David Keh arrived penniless in America in 1964 from China’s remote Anhui province. With $100 from a San Francisco friend of his father’s, he found his way to the Chinese Pavilion of the World’s Fair, where he cleaned toilets and slept till he could afford a room.
Waiting tables at Four Seas in Wall Street, he cajoled the brilliant chef Lou Huey Yen into joining him, and together they opened up Szechuan (as we spelled it then) Taste on Chatham Square. New York went bananas for that fierce chili heat, seeding Szechuan uptown on Broadway and then Szechuan East on Second. Soon Uncle Tai’s Hunan Yuan was astonishing us with silken venison and peppered rabbit, oily and torrid.
“I want to open the Lutèce of Chinese restaurants,” Keh declared. And so David K’s in the cavernous old Longchamps on Third Avenue at 65th—Rosenthal china, outrageous prices—quickly became a hangout for Danny Kaye, Henry Kissinger, Isaac Stern.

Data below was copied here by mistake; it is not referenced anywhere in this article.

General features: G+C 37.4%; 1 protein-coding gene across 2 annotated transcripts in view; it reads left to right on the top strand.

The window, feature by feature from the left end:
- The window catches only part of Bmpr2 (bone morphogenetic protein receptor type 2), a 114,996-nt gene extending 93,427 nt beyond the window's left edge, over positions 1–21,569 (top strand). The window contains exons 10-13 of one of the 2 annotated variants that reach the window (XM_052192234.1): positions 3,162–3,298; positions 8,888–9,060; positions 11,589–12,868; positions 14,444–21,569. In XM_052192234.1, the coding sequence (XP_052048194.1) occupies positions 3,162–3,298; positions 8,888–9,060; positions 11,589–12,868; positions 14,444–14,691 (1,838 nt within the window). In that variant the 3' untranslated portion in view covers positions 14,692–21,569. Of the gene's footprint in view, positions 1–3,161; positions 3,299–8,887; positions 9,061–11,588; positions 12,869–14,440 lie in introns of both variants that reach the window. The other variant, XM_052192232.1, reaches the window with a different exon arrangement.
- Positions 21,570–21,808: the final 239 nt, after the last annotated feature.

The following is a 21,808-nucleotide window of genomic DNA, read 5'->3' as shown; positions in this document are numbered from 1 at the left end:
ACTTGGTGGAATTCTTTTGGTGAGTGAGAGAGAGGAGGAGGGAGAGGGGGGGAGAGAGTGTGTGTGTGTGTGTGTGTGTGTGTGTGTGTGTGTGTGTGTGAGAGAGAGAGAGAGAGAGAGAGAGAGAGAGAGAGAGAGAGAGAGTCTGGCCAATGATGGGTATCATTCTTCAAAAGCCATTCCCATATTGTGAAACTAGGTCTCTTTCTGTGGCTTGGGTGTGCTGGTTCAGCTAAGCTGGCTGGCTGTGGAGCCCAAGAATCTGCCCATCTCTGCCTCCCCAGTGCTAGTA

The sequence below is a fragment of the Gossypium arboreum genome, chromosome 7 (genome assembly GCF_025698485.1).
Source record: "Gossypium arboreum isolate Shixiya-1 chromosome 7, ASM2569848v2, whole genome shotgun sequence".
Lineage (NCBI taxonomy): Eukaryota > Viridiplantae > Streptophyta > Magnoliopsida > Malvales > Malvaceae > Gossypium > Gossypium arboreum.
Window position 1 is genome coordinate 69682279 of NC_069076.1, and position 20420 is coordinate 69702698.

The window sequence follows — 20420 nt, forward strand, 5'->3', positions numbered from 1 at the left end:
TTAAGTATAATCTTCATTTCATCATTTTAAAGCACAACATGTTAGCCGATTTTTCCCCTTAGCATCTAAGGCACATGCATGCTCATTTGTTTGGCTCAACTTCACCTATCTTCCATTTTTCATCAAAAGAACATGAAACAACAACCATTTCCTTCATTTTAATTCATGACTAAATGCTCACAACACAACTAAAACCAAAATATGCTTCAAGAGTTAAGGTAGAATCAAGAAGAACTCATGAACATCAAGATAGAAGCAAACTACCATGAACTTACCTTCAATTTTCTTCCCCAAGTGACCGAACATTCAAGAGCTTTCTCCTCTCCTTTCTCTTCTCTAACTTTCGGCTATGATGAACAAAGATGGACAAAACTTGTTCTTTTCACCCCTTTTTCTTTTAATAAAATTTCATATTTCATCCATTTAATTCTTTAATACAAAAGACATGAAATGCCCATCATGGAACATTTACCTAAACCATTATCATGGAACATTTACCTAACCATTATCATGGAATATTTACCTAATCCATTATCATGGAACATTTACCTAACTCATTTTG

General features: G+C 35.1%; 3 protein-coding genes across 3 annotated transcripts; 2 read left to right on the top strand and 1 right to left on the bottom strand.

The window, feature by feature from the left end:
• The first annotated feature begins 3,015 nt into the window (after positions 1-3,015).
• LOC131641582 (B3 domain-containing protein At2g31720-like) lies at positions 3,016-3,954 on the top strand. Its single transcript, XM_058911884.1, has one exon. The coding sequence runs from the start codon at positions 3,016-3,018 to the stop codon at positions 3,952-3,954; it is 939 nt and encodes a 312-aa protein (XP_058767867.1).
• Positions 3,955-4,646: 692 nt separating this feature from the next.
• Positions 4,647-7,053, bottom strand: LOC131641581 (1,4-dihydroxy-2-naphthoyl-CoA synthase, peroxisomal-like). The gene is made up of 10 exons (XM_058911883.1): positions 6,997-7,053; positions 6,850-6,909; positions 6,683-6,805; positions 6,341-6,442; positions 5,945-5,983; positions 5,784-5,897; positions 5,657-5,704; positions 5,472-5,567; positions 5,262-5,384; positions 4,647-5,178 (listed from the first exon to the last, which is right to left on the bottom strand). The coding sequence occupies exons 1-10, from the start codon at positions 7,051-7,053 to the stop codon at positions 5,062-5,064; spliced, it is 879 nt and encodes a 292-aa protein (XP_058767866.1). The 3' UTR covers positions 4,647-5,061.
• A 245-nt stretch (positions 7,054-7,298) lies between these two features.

Keh’s thrill was to create, and he often left a team of seconds to run his places while he—gloriously seductive in British tweeds, dark mink, and Rolls-Royce—played mah-jongg till dawn. He taught me to play, too, for the 28-hour train ride he’d arranged for a motley crew of trenchermen he took to China in 1981. The jaunt inspired Pig Heaven (under other owners, it is his only surviving restaurant).
Where did it all go? The union, a fire, a gold mine that didn’t pan out—he was mysterious about money. In the late eighties, the empire had melted. His last gambit, David K’s Noodle Road, on East 49th, with the ambitious Shanghai 1933 above, expired with a whimper.
He struggled as a consultant in Beijing so he could show New York he still had it. He had a stroke, and his son William flew him home. He talked of deals . . . and grew frailer, forgotten by most of his pals. Last week, he died in his sleep. But the people of Anhui remember him. His hometown is now called David Keh’s Village.